A U-shaped kitchen is a common layout that features built-in cabinetry, countertops and appliances on three sides, with a fourth side left open or featuring a cased opening or entry door. In larger spaces with enough width, U-shaped kitchens are often outfitted with a freestanding island or seating. In smaller spaces, a peninsula may be attached to one side to provide seating and extra counter space while leaving a clearing for moving in and out of the kitchen. The smallest U-shaped kitchens might be built into three sides of a dedicated room with an entry door or cased opening on the fourth wall.
Here are some tips for setting up your kitchen around a U-shaped layout that will help you to make it functional, stylish, and enjoyable to use.
Central Dining Table
If your U-shaped kitchen is large enough, you can always install a kitchen island. But if your kitchen has enough counter space and storage around the periphery and enough depth or width in the center to add a seating area, some people find a dining table and chairs more comfortable than bar seating around an island. An antique or reproduction farmhouse table, or a sculptural live edge style dining table, has presence but a lighter profile, and can be changed out more easily if your tastes change. If you are choosing to include a central table, be sure you leave ample room for circulation and flow around the table.
Add Depth With Paint
To prevent your U-shaped kitchen from feeling too boxy and one-note, add depth with dark paint on the far wall and/or the base of the kitchen island that will help create a focal point and define the space.
A large U-shaped kitchen can have a cavernous feel. Hanging pendant lighting above the island or dining area in the middle of the room will help define the seating area and fill some of the empty vertical space, making the kitchen feel more comfortable to spend time in.
While less common today, older homes and apartments often feature smaller self-contained rooms that house the kitchen. This might feel like a disadvantage in an era when open plan kitchens seem to dominate, but confining your kitchen to a single room with a U-shaped design has advantages. It means that everything will be within a few steps' reach, streamlining cooking and washing up. Keep a small U-shaped kitchen feeling light and airy with a limited palette of soft colors and neutrals.
In a U-shaped kitchen with equal sides, add some low-key drama by creating a focal point on the far wall with a striking piece of slab stone above the stovetop, statement pendant lighting, striking tilework, or a large scale piece of art.
One way to keep a U-shaped kitchen from feeling claustrophobic is by adding open or floating shelves to the walls in place of cabinets. Be sure to keep open storage looking orderly with proper organization, and don't miss the styling opportunity to add colorful glass, accessories, artwork, or other decor elements to make the room feel homey and inviting.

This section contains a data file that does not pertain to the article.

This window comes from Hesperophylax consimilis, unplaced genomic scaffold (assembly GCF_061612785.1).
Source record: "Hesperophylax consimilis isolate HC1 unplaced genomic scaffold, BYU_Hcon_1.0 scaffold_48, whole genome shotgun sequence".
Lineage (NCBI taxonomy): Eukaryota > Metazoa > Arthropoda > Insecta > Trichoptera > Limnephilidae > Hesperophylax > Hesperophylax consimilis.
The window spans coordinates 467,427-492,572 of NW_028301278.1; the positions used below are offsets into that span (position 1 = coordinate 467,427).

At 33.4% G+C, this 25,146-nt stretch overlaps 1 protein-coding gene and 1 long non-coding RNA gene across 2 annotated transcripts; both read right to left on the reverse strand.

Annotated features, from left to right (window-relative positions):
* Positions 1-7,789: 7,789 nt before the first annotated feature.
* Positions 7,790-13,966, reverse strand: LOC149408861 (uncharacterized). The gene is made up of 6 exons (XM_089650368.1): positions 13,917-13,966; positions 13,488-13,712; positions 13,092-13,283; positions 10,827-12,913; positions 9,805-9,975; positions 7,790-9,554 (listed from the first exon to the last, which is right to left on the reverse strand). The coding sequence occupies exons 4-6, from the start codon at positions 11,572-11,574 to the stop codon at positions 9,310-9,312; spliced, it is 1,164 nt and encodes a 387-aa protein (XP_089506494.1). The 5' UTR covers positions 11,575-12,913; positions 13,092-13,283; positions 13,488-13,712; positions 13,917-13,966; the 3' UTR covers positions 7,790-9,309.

Add interest and break up the boxiness of a U-shaped kitchen by mixing dark and light cabinetry, mixed metals, or a combination of glossy and matte finishes.
A U-shaped kitchen with seamless built-in floor-to-ceiling storage can help you maintain an orderly and minimalist look. While many people choose to add a square or rectangular island or table to the center of a large U-shaped kitchen, one way to add visual interest, break up all those straight lines, and increase flow is to add a round table instead.
U-shaped kitchens with long sides can feel cluttered with cabinets and appliances lining all three walls. Minimize visual clutter with an all-white palette, conceal appliances like the refrigerator behind built-in doors to match cabinetry, and incorporate wood accents on the flooring, kitchen island, or seating to add contrast.
Open and Shut
Reduce visual clutter in a U-shaped kitchen with floor-to-ceiling built-in cabinetry on one of the walls that maximizes vertical space. A mix of open shelving and closed storage will keep it interesting and give you a chance to highlight objects you want seen and hide clutter behind cabinet doors.
One disadvantage of island bar seating is the fact that you have to strain your neck to make eye contact with your dining companions. If your U-shaped kitchen is large enough and wide enough to accommodate a kitchen island, consider adding seating on two sides.
If you a working with a U-shaped kitchen that has a narrow profile and a built-in peninsula, keep clutter to a minimum with under-counter storage and appliances, and leave the surface clear for dining and kitchen prep.
Reduce visual clutter in a U-shaped kitchen with plenty of built-in cabinetry and open shelving to display decorative objects or house everyday items. But whenever possible be sure to leave some wall space free and clear, especially the space around windows. Leaving some negative space will allow the design to breathe and make the room more comfortable.
In a long and spacious U-shaped kitchen, adding a banquette on the far wall adds comfort and means you can reduce visual clutter by adding fewer chairs. If you don't have the room for a banquette, try adding a space-saving bench.
Use Area Rugs
In a narrow U-shaped kitchen, adding area rugs to define the space can make it feel less like a corridor and more like a living space.